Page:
World Economy May Lose 51 Million Jobs

January 28, 2009

The International Labor Organization (ILO), an agency of the United Nations (UN), has forecast that the best case scenario for the global economy would result in the loss of 18 million jobs in 2009 but, under the worst case scenario, job losses could reach 51 million.  As recently as October, their worst case was a loss of only 20 million jobs.  Clearly, no one really knows how bad things may get, as predictions deteriorate just as fast as present conditions. 

I believe we’re witnessing the very economic “collision” I warned of with Five Short Blasts – a collision between falling per capita consumption, a consequence of worsening over-crowding, and rising productivity – leaving rising unemployment and poverty in its wake.  “Nonsense,” some may say.  “This is just an economic down-turn, another in the long line of inevitable business cycles.” 

Perhaps.    Business cycles have certainly come and gone with regularity over the last century or so.  But there’s something different about this one. It’s the culmination of decades of attempting to hold back the tide of unemployment and poverty by propping up consumption with debt.  As business cycles came and went, there was one parameter of the economy that never stopped its exponential growth beyond all capability to deal with it – the 800 lb gorilla in the economy – population growth.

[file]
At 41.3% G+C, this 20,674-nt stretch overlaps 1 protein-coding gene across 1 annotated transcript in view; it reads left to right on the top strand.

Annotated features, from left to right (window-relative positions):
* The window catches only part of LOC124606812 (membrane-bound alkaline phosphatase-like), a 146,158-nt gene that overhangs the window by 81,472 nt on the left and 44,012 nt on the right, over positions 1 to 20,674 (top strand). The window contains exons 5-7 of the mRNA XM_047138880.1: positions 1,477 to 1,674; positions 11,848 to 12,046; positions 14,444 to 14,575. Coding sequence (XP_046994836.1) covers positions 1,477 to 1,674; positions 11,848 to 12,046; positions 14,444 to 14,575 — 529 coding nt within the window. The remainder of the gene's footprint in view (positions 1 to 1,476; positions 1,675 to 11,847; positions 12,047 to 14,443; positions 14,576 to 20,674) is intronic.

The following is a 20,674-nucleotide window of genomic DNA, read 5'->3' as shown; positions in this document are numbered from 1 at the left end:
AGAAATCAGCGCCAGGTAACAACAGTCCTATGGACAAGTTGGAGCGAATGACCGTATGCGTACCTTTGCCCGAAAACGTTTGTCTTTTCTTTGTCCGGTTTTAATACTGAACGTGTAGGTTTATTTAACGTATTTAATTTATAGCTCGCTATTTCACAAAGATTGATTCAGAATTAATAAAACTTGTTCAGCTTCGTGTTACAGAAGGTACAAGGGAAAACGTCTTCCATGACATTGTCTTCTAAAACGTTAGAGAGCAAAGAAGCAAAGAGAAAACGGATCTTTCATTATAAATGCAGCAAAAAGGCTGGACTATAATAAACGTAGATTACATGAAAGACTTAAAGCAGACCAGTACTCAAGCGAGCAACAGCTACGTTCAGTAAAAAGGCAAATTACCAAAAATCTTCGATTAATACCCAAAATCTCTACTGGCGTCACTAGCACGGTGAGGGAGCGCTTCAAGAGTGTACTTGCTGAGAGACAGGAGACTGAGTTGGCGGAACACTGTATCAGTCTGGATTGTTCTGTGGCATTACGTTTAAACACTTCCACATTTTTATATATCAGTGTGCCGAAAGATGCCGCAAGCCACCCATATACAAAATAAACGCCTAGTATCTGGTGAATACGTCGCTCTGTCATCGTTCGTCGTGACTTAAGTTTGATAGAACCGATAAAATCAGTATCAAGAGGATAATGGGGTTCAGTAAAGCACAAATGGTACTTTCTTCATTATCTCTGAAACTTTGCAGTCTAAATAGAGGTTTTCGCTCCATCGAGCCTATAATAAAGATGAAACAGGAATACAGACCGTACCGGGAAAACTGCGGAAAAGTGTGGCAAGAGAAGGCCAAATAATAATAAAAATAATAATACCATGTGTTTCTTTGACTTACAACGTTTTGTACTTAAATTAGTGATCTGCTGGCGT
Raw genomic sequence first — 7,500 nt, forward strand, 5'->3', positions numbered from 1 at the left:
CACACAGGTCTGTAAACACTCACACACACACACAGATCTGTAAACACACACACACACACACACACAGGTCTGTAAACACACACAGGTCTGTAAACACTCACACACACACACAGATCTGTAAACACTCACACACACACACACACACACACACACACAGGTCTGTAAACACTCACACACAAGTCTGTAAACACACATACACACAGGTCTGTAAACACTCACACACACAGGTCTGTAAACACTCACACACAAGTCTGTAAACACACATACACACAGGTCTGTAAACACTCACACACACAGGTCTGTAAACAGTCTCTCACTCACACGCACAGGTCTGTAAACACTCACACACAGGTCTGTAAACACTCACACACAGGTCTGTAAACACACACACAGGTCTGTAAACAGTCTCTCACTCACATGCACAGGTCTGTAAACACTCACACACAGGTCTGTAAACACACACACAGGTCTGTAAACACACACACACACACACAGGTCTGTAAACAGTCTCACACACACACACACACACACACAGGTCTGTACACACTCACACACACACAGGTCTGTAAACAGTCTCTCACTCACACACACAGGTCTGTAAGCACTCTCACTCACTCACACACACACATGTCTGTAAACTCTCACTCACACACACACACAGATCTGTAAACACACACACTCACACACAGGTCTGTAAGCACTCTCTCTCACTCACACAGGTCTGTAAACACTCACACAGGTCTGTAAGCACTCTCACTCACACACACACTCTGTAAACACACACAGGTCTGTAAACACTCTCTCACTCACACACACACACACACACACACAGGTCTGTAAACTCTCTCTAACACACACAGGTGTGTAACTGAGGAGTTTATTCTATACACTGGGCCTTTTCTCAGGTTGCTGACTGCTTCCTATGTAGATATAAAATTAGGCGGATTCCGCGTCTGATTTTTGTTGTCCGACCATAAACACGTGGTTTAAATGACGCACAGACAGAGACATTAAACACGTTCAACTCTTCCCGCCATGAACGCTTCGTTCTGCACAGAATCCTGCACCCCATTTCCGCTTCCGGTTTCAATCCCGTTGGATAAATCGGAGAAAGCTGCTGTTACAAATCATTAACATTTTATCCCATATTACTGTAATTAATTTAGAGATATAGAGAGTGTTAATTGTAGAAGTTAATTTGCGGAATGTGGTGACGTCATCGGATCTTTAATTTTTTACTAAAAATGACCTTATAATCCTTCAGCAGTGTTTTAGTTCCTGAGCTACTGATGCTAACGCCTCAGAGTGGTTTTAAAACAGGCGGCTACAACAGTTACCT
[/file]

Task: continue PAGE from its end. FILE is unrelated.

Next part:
In the last 150 years we’ve stuffed six times as many people into the same space, this little terrarium called planet earth, and somehow expected that it would have no effect on our ability to consume products and gainfully employ everyone.  It was so unbelievable that we concocted a “field of science” that we called “economics,” bestowing impressive Phd degrees on its practitioners who promised they could make it work, like Wizards of Oz, fooling us with their bags of tricks. 

And it’s not as though global unemployment took a sudden turn for the worse.  It has been rising steadily for the past few decades, in spite of what those who proclaim the benefits of globalization would have you believe.  Sure, development has flourished in places like China and India, and many have prosperred. But the fact is that dramatic increases in productivity in those countries have put many people, mostly in rural areas, safely out of view of the adoring fans of globalization, out of work. 

And with the world’s population adding a quarter of a million people every single day – a million people added to the available labor supply every single week – it’s easy to predict that matters will get worse.  Oh, sure, the Wizards of this Oz may pull a few more tricks out of their bags – setting up “bad banks,” spending on infrastructure and printing money – but the effects won’t last and we’ll be back in the same boat. 

It’s time to send the wizards and their bags of tricks packing, and it’s time for the field of economics to grow up and get serious about crafting a sustainable economic future.